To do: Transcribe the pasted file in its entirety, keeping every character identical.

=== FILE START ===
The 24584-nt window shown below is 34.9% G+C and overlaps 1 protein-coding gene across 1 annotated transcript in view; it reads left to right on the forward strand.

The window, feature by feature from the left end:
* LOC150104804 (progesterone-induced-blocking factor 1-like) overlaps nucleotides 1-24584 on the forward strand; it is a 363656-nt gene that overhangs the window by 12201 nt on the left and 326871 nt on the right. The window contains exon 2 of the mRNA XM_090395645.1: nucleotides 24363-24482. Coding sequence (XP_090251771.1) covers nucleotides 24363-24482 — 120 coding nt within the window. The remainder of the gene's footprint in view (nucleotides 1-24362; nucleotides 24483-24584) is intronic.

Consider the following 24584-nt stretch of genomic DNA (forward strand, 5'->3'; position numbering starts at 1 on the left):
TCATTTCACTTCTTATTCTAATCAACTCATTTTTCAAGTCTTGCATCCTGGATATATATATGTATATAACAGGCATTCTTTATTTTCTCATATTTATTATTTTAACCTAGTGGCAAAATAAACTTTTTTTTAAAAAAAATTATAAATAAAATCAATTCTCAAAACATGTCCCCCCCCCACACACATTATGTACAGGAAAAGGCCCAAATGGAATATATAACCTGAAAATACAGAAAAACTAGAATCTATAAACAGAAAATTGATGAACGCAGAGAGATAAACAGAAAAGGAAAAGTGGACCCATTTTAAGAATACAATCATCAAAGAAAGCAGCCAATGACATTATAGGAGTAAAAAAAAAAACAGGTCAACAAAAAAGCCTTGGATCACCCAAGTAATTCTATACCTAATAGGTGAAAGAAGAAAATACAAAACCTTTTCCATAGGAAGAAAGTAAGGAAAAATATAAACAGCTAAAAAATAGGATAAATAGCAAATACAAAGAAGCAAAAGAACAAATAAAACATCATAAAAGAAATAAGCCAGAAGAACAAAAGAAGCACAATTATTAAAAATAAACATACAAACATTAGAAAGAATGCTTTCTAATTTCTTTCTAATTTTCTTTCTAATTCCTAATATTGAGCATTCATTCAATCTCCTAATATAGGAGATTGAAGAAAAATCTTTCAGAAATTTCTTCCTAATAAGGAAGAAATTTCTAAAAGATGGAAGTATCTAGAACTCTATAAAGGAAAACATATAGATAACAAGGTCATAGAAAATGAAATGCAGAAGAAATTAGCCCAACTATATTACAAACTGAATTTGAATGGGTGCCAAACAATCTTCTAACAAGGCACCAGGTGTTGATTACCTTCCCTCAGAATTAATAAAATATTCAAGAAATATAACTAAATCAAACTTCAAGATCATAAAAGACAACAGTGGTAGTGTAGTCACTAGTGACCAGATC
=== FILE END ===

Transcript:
The 24584-nt window shown below is 34.9% G+C and overlaps 1 protein-coding gene across 1 annotated transcript in view; it reads left to right on the forward strand.

The window, feature by feature from the left end:
* LOC150104804 (progesterone-induced-blocking factor 1-like) overlaps nucleotides 1-24584 on the forward strand; it is a 363656-nt gene that overhangs the window by 12201 nt on the left and 326871 nt on the right. The window contains exon 2 of the mRNA XM_090395645.1: nucleotides 24363-24482. Coding sequence (XP_090251771.1) covers nucleotides 24363-24482 — 120 coding nt within the window. The remainder of the gene's footprint in view (nucleotides 1-24362; nucleotides 24483-24584) is intronic.

Consider the following 24584-nt stretch of genomic DNA (forward strand, 5'->3'; position numbering starts at 1 on the left):
TCATTTCACTTCTTATTCTAATCAACTCATTTTTCAAGTCTTGCATCCTGGATATATATATGTATATAACAGGCATTCTTTATTTTCTCATATTTATTATTTTAACCTAGTGGCAAAATAAACTTTTTTTTAAAAAAAATTATAAATAAAATCAATTCTCAAAACATGTCCCCCCCCCACACACATTATGTACAGGAAAAGGCCCAAATGGAATATATAACCTGAAAATACAGAAAAACTAGAATCTATAAACAGAAAATTGATGAACGCAGAGAGATAAACAGAAAAGGAAAAGTGGACCCATTTTAAGAATACAATCATCAAAGAAAGCAGCCAATGACATTATAGGAGTAAAAAAAAAAACAGGTCAACAAAAAAGCCTTGGATCACCCAAGTAATTCTATACCTAATAGGTGAAAGAAGAAAATACAAAACCTTTTCCATAGGAAGAAAGTAAGGAAAAATATAAACAGCTAAAAAATAGGATAAATAGCAAATACAAAGAAGCAAAAGAACAAATAAAACATCATAAAAGAAATAAGCCAGAAGAACAAAAGAAGCACAATTATTAAAAATAAACATACAAACATTAGAAAGAATGCTTTCTAATTTCTTTCTAATTTTCTTTCTAATTCCTAATATTGAGCATTCATTCAATCTCCTAATATAGGAGATTGAAGAAAAATCTTTCAGAAATTTCTTCCTAATAAGGAAGAAATTTCTAAAAGATGGAAGTATCTAGAACTCTATAAAGGAAAACATATAGATAACAAGGTCATAGAAAATGAAATGCAGAAGAAATTAGCCCAACTATATTACAAACTGAATTTGAATGGGTGCCAAACAATCTTCTAACAAGGCACCAGGTGTTGATTACCTTCCCTCAGAATTAATAAAATATTCAAGAAATATAACTAAATCAAACTTCAAGATCATAAAAGACAACAGTGGTAGTGTAGTCACTAGTGACCAGATC